2019 Bull Market List: Report card
Each December, we put together our annual “Bull Market” list, an annual attempt at picking out the collector car hobby’s movers and shakers. Basically, it’s a group of 10 or so cars (with the occasional truck and motorcycle thrown in) we believe are poised to grow over the next 12 months. This isn’t investment advice per se—rather, our goal is to point out that with some due diligence and a smidge of luck, you can experience the joys of the collector car hobby and maybe get your money back or turn a little profit when it’s time to sell.
The 2024 group debuting on December 11 will be the seventh list, so we have had plenty of time (and opportunity) to check how our predictive powers panned out.
The 2019 list was our second go-round and, like the 2018 list, featured a good mix of classic and modern, car and truck, domestic and import. But, nearly five years on, where do these picks stand relative to the rest of the market, which has an annualized return of 2.7 percent? On average, the Bull Market class of 2018 performed incredibly well, securing an annualized return ten full percentage points higher than the broader market. Only one selection failed to exceed the Hagerty Price Guide’s average, while several saw dramatic increases. Let’s dig in.
1984–93 Ford Mustang Saleen (27% annualized return)
Only a handful of our Bull Market picks over the years have had a better annualized return than the original Fox-body Saleen Mustang. Although many 1980s–1990s American cars haven’t seen the same level of big growth as their contemporaries from Germany and Japan, Fox-body Mustangs have been an exception. The original Saleens of course used the Fox platform, and were the ultimate Mustang with a warranty at the time. Add in the fact that they were basically SCCA club racers for the street, and Saleens really start to look like the Shelby GT350 of the 1980s. But while a 1965 GT350 in #2 (Excellent) condition was worth $450K at the beginning of 2019, a Saleen Mustang was worth a mere fraction of that. Though they don’t fetch Shelby dollars, Saleens have gotten significantly pricier, with their median #2 value now sitting at about $87,000.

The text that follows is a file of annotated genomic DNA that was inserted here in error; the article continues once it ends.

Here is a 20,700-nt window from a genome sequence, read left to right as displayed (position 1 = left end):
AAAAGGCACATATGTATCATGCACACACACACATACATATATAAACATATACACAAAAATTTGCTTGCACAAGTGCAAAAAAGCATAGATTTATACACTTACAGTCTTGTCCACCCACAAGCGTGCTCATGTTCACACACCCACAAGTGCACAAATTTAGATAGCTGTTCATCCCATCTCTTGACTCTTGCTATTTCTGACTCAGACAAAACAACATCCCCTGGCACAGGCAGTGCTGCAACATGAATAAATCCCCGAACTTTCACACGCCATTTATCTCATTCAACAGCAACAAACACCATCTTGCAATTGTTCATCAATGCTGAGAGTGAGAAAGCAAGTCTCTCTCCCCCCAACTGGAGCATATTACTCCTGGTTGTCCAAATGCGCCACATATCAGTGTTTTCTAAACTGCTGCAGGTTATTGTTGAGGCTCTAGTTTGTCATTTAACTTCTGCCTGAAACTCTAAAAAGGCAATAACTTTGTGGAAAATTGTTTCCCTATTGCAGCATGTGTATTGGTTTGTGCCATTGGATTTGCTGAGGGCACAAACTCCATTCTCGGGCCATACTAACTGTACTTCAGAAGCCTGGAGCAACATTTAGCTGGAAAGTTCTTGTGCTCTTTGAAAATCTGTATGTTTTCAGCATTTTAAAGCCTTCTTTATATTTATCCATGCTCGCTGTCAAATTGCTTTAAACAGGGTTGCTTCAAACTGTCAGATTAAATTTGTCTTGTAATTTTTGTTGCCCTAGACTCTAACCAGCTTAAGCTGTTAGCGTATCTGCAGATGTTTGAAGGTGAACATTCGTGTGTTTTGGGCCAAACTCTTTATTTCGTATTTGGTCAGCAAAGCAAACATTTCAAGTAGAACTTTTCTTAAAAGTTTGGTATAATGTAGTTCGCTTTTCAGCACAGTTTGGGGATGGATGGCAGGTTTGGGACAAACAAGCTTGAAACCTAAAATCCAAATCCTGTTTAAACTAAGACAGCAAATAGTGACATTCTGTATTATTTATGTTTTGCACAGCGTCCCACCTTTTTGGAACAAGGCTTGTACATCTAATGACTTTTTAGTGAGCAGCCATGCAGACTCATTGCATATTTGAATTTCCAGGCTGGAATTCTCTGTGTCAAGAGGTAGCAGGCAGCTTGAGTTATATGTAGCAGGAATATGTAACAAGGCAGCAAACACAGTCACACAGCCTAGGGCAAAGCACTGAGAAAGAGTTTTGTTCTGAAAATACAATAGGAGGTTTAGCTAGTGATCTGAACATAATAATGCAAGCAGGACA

2008–09 Pontiac G8 (1% annualized return)
Oof, this was the first (but not only) Bull Market pick to underperform the rest of the collector car market, proving our crystal ball isn’t always crystal clear. The last muscle car from the brand that practically invented the genre, the G8 is essentially flat. Essentially a rebadged Holden Commodore from Australia, the G8 was Pontiac’s second dose of Down Under excitement after the 2004–06 GTO (a rebadged Holden Monaro), but it arrived for the 2008 model year and proved an unprofitable exercise through Pontiac’s demise in 2009.
The high-performance GXP model has the ingredients of a four-door Corvette, with its 6.2-liter LS3 V-8 and available 6-speed manual, and back in 2019 we proclaimed “[v]alues are up 10 percent over last year’s. There’s no downside to this car, and it will never get any cheaper.” Wrong. Just 12 months after the 2019 Bull Market list went out, G8 GXP #2 values dropped by nine percent. They’ve since recovered to a median of $39,600, which is just $1800 more than they were at the beginning of 2019, not counting for inflation.
There are no universal truths in this hobby, as both the best and the worst performers from the 2019 list were modern American cars. The beefy faux wood-clad Roadmaster is both a soft-riding throwback to the family wagons of earlier generations and a tempting sleeper with its C4 Corvette-derived LT1 V-8, so they have an appeal to enthusiasts of all ages. Although values are actually down over the past year, they have clearly made the transition from used car to collector car. The median #2 value was a downright cheap $8600 at the beginning of 2019. At the end of 2023 it’s over double that amount.
Speaking of C4 Corvettes, we picked the Grand Sport (GS) because “[j]ust 1000 examples built in one year means these cars are rare, fast, and distinctive. In a Corvette—in fact, in most cars—those factors add value. Plus, most Grand Sports were treated as collector cars from new, which means lots of low-mileage choices out there.” The GS has ingredients that translate to collectability in Corvettes—and any collector car, really—but this limited-edition ‘Vette still can’t escape the fact that it hails from the C4 generation. The 1984–’96 run of America’s sports car has remained relatively cheap despite nearly all of its contemporaries getting more expensive, and we’re still a little confused about it. The GS actually spent most of 2019 decreasing in value, but has since recovered to a median #2 value of $48,800, about nine grand more than it was at the beginning of 2019.